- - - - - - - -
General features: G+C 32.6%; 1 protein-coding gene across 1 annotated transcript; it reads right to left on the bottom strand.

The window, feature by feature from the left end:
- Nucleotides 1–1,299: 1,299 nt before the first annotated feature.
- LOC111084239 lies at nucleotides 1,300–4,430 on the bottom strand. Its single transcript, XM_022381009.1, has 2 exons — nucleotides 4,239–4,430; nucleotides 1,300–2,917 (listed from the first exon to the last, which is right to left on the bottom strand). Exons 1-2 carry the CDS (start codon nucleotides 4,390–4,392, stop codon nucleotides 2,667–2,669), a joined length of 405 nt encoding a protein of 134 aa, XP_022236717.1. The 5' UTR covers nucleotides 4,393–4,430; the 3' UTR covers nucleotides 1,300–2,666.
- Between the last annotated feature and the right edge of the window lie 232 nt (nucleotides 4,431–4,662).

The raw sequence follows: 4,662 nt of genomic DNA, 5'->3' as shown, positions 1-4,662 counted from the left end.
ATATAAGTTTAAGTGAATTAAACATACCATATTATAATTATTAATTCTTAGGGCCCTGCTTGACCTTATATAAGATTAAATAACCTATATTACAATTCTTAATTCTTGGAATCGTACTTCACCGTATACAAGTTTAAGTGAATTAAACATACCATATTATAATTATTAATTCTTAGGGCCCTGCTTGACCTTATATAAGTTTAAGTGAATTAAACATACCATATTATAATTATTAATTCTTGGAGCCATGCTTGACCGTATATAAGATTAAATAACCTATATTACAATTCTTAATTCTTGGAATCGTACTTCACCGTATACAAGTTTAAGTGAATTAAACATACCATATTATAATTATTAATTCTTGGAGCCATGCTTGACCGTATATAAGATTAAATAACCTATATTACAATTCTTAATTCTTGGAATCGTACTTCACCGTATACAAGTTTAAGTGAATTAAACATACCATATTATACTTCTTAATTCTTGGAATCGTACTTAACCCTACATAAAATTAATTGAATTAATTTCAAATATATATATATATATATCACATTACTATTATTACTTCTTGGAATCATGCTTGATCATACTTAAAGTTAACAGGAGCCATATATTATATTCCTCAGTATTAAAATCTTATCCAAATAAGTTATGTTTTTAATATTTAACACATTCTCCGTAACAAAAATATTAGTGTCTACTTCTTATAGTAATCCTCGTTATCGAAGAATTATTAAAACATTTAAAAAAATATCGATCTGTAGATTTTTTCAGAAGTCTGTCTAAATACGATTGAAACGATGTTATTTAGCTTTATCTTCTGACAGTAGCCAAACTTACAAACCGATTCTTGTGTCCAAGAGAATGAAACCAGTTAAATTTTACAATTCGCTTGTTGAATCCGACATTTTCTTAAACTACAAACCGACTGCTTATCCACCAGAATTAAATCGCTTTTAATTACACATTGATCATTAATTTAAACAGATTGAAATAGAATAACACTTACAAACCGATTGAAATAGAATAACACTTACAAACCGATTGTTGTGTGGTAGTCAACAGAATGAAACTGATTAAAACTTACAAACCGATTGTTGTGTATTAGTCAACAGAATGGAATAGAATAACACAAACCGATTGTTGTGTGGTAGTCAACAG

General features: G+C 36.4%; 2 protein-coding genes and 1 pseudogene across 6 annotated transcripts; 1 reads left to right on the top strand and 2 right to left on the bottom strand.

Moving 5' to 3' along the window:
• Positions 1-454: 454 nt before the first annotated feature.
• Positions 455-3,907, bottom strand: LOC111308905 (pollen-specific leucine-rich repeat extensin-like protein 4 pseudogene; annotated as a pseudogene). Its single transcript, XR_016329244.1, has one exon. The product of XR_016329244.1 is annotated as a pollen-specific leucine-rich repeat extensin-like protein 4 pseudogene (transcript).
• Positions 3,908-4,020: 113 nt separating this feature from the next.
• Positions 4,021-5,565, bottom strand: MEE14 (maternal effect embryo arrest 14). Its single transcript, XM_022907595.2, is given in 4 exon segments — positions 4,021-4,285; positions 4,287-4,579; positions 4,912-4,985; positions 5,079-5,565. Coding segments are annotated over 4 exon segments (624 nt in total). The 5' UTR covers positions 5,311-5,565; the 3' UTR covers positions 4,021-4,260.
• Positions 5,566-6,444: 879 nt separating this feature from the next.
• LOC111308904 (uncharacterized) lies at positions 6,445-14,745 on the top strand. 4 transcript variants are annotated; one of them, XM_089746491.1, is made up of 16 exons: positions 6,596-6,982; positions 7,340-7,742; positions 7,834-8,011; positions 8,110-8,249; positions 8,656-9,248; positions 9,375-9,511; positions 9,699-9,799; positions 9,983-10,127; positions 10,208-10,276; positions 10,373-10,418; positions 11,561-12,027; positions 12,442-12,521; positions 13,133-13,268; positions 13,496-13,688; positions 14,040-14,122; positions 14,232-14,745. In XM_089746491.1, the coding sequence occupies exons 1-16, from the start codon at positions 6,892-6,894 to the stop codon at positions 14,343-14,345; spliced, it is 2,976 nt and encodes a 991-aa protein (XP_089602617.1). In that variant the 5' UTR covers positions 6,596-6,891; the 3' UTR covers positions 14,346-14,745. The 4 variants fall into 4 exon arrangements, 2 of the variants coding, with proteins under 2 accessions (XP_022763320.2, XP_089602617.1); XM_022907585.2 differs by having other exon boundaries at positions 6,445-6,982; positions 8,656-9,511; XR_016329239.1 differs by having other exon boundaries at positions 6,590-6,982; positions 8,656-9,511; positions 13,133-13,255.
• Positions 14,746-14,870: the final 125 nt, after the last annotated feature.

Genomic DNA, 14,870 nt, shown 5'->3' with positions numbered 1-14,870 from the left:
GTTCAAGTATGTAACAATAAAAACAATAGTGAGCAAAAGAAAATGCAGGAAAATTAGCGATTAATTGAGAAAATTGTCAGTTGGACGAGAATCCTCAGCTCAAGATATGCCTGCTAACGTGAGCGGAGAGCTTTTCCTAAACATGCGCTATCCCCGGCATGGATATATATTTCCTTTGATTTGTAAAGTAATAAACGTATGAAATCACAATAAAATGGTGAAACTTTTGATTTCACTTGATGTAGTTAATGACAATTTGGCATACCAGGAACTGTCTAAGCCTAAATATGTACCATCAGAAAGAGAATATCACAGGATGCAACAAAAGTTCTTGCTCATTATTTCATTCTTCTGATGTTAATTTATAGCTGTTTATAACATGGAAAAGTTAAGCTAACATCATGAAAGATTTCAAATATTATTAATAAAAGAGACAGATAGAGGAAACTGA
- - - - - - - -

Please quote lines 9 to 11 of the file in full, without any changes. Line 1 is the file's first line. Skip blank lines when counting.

Moving 5' to 3' along the window:
• Positions 1-454: 454 nt before the first annotated feature.
• Positions 455-3,907, bottom strand: LOC111308905 (pollen-specific leucine-rich repeat extensin-like protein 4 pseudogene; annotated as a pseudogene). Its single transcript, XR_016329244.1, has one exon. The product of XR_016329244.1 is annotated as a pollen-specific leucine-rich repeat extensin-like protein 4 pseudogene (transcript).